Allison (Small) Lawruk is a Religion major who graduated from Gettysburg College in 2003.  After graduation she spent a year in the Jesuit Volunteer Corps, a national Christian service organization, serving as a bilingual case worker at a maternity home for teenage mothers in Washington, DC.  Allison spent the next several years working in a variety of writing, research and editing roles for three magazines: Crisis, Prevention, and Runner's World.  She also worked as an online communications consultant for the Washington-based International Downtown Association, a member organization for urban planners in Washington, DC.  Currently, Allison is caring for her infant daughter Jordan, doing freelance projects, and going to The Johns Hopkins University part-time for a master's degree in secondary school counseling.  Allison describes the value of her Religion major in these words:

"The Gettysburg College religion major prepared me well for my work in both journalism and human services.  I majored in religion because it offered me opportunities to explore so many interesting areas of study: ethics, history, sociology, theology, and politics, to name a few. Gettysburg professors asked difficult questions and, in turn, taught me the importance of thoughtful reflection and informed analysis. Asking good questions, examining human needs, and understanding different worldviews formed the foundation of my study of religion. And these three skills have guided my work in both human services and journalism."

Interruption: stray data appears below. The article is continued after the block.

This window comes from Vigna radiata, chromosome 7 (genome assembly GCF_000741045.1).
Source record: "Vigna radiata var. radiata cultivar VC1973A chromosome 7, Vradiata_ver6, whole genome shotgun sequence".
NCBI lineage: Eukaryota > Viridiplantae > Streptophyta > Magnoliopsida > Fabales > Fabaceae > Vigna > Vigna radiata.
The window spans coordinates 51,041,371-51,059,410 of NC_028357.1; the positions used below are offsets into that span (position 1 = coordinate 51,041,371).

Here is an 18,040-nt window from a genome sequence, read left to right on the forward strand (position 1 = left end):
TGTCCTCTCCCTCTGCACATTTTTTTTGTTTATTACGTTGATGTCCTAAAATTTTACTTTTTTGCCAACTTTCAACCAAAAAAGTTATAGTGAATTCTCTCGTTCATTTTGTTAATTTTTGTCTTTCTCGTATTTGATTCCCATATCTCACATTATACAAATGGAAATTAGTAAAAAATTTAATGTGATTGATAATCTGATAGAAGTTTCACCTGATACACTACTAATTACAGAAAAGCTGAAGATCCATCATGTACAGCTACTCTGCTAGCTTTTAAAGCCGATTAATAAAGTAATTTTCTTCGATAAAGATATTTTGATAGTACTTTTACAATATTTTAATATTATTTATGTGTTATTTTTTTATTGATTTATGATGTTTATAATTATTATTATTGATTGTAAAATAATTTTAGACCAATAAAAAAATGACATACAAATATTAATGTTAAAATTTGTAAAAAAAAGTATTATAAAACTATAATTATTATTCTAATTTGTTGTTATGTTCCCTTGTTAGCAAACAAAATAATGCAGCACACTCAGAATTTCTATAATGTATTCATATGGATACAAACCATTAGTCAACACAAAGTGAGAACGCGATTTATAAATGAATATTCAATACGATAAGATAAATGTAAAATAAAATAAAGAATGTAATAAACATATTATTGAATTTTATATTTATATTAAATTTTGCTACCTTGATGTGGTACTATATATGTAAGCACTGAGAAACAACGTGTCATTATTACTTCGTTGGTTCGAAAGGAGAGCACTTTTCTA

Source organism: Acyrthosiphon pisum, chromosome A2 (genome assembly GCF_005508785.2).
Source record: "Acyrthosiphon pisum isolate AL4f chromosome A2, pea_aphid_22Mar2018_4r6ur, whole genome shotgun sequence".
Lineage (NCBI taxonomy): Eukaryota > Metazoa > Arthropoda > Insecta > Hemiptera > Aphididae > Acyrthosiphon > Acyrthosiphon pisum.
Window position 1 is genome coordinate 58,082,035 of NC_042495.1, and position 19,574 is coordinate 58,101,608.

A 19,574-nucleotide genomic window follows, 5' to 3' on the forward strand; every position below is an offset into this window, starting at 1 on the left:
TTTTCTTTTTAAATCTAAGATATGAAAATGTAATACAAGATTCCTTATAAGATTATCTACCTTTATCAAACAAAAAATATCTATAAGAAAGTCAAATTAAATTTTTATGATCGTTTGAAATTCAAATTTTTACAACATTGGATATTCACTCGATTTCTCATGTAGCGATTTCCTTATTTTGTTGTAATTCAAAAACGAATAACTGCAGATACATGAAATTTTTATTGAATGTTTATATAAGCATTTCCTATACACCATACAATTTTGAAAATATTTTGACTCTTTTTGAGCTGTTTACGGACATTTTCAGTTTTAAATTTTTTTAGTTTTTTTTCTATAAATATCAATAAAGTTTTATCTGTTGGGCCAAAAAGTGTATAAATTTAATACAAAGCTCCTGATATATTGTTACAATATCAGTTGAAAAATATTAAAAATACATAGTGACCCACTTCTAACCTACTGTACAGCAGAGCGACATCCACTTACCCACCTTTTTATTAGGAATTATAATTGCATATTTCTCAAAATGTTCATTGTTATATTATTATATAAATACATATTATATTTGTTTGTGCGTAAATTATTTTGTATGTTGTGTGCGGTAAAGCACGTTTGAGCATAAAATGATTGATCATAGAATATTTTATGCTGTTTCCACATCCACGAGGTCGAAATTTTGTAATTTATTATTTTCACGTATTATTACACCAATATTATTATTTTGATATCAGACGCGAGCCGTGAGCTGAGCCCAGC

Lauren Passell went straight to Rome after she graduated with a major in Religion in 2006.  There she took Italian classes at La Scuola Leonardo da Vinci and earned a Diploma Avanzato di Lingua Italiana. Lauren left Italy to take an internship with Parenting magazine in New York City.  At the conclusion of her internship in 2007 she was hired by the magazine as Editorial Assistant.  She now holds the position of Assistant Editor of Parenting magazine. Lauren admits:

"Unfortunately, I don't get to apply what I learned studying the Gospel of John or the Book of Revelation to my work at Parenting magazine.  But having that religious studies background, I think, has made me a more interesting person. In New York, there are people from all over, with many different religious backgrounds. I love talking to them about what I've learned and finding out about their faith and opinions. All the writing that is required in the religion major is very helpful, too. My job requires lots of writing, reading, summarizing, and re-writing. The fact that I can make clean arguments and support my writing is helpful in everything as insignificant as an e-mail to my boss. I'm also a more conscientious reader, thanks to alllllll those books I read at Gettysburg."